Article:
During our walks to Bridgewalk Pond the class started a conversation about animals in the winter. How do animals find food in the winter? How do they stay warm? What happens to the fish and frogs when the pond freezes? These questions sparked an inquiry into our investigation of Animals in Winter.
A few favorite books we read were Owl Moon, Over and Under the Snow, Stranger in the Woods, and The Bear Snores On.
We talked about how some animals migrate in the winter. While investigating migration, we learned specifically about geese. We often noticed on our walks, geese flying in a V formation. There were many questions like, “How do they know when to leave, and how do they find their way?” We also talked about whales, fish and monarch butterflies. Did you know that worms can migrate down six feet below the surface?
Another way animals survive in winter is hibernation. Everyone immediately thinks of the bear! We learned how these animals’ body temperature drops, and how their heartbeat and breathing slows down. These animals get ready for winter by eating extra food and storing it as body fat. Skunks, chipmunks, and bats also hibernate. The class created a bear cave, and the kindergarteners did some hibernating of their own!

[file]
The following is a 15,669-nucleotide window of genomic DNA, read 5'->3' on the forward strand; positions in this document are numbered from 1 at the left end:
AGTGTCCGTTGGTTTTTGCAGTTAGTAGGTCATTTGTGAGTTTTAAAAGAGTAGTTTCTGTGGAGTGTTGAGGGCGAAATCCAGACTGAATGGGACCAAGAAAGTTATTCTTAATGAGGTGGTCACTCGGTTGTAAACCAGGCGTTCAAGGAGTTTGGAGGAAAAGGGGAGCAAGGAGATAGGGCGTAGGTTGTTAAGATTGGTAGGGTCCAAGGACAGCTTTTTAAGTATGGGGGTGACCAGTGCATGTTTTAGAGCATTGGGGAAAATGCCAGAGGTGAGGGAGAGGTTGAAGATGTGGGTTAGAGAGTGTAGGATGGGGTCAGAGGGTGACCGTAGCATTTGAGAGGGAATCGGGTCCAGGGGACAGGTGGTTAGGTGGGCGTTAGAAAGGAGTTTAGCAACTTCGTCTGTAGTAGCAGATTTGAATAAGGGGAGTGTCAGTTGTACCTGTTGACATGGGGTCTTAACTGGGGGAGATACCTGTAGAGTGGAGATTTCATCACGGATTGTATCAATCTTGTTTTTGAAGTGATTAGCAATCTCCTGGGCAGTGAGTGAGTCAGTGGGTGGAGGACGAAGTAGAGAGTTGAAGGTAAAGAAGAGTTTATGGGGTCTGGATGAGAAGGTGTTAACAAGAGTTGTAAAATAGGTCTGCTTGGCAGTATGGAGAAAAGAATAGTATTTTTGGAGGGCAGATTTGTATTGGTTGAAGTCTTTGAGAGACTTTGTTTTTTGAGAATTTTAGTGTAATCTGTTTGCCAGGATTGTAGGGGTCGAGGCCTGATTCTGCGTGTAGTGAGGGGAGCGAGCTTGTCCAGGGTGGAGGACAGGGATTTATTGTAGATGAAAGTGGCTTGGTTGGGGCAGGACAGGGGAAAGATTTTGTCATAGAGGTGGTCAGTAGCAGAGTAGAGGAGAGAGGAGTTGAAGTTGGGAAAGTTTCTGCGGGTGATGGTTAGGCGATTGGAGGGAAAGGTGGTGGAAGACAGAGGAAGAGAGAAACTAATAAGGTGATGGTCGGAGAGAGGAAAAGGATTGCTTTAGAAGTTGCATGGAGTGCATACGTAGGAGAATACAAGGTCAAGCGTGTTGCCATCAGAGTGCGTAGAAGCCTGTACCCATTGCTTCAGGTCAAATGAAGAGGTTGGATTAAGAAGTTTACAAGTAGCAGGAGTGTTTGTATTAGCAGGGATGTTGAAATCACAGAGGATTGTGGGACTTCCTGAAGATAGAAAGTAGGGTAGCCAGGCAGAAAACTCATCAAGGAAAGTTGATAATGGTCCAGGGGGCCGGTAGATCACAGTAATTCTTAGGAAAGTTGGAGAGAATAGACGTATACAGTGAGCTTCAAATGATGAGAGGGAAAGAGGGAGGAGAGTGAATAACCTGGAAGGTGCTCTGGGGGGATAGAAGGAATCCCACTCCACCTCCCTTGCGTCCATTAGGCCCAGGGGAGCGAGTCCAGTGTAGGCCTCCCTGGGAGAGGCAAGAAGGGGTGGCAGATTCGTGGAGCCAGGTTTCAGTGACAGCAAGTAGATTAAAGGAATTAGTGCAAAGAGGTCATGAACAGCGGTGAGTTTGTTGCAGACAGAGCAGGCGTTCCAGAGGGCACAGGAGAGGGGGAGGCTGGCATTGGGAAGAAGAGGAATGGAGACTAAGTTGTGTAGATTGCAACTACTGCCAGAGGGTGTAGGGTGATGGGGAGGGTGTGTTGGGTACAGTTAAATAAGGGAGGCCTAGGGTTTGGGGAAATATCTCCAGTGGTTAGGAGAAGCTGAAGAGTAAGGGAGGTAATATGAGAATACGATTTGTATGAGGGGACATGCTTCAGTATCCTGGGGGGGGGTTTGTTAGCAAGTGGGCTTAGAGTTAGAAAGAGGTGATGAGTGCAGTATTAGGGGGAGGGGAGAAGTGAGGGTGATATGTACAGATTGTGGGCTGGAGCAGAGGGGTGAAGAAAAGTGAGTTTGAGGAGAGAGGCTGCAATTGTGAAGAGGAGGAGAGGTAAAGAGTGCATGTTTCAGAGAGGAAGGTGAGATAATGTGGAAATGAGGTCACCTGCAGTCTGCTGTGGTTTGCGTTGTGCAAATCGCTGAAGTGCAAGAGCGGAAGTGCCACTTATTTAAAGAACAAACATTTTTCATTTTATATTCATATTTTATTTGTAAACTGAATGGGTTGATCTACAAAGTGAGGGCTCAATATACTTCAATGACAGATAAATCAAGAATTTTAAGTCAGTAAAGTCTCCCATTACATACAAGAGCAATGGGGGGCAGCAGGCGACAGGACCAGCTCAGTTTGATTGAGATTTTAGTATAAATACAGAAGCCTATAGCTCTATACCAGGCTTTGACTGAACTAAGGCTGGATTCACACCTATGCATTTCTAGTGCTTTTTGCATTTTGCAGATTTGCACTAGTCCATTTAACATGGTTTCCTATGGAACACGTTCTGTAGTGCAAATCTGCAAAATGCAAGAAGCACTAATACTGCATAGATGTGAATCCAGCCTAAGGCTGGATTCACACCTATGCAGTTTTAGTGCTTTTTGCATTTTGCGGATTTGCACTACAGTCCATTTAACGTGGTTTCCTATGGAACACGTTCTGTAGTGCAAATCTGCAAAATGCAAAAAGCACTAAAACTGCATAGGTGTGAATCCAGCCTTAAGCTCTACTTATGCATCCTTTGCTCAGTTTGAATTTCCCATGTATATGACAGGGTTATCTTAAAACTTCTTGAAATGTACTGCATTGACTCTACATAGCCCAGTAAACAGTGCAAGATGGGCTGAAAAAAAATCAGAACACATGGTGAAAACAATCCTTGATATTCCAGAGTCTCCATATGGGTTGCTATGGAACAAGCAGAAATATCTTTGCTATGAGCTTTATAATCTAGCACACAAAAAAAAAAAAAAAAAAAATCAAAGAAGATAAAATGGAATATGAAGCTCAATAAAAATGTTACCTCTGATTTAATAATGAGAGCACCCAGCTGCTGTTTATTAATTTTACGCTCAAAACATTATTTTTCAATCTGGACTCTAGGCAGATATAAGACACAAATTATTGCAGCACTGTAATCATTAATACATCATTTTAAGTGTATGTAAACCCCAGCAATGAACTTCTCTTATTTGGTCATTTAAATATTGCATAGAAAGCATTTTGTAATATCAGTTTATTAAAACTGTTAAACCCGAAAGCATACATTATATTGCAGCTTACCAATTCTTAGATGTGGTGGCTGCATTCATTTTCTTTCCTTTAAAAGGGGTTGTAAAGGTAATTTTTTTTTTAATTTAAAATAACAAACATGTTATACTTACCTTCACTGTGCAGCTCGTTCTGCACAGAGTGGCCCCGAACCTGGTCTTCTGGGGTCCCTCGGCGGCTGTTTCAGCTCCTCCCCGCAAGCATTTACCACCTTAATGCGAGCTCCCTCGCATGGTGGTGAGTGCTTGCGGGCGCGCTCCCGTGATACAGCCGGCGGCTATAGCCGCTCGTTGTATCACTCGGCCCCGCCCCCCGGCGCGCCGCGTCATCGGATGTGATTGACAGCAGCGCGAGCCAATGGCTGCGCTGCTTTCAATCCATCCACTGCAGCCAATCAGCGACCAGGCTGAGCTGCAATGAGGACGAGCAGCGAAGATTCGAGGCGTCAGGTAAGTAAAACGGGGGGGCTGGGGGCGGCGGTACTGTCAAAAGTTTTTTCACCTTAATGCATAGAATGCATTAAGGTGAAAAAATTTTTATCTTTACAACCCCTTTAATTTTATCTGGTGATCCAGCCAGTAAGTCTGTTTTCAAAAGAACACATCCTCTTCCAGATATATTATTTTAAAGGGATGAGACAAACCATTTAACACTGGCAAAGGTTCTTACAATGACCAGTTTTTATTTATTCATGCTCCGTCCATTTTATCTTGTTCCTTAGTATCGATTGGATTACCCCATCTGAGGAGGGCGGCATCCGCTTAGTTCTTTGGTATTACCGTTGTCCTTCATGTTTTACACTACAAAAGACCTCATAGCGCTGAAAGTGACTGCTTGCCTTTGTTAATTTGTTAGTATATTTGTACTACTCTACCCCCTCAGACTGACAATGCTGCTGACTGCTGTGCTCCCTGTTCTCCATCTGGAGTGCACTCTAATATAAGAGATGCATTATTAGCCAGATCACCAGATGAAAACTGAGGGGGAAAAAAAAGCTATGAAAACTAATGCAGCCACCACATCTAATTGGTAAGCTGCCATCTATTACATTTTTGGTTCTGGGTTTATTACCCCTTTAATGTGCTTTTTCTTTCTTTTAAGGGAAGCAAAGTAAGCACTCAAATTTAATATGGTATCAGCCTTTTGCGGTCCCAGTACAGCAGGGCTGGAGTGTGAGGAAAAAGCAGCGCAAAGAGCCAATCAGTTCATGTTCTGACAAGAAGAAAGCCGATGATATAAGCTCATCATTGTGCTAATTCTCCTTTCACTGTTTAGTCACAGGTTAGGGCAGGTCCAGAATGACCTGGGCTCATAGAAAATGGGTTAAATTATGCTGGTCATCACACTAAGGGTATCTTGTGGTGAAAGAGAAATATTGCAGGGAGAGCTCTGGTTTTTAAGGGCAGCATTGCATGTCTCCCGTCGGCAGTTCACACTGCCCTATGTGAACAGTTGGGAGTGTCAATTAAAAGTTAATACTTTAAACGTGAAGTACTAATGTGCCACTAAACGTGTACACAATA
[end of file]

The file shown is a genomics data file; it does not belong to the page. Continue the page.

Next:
Animals can also adapt to the winter weather. Some grow thicker fur. Other animals gather extra food in the fall and store it to eat later. Weasels and snowshoe rabbits grow white fur to help them hide in the snow. To stay warm, some animals huddle together or build tunnels in the snow.
After a lot of investigation, we wanted to create a project to show what we learned and put it all together. The kinders divided into three groups: land, sky, and ocean. Each group was set to design a habitat and began planning together. Then, the groups painted their backgrounds and used a variety of collage materials to create their 3D habitat. We then created our own animals out of toilet paper tubes and other materials, added them to our habitats and labeled each with their species and what they do to survive the winter.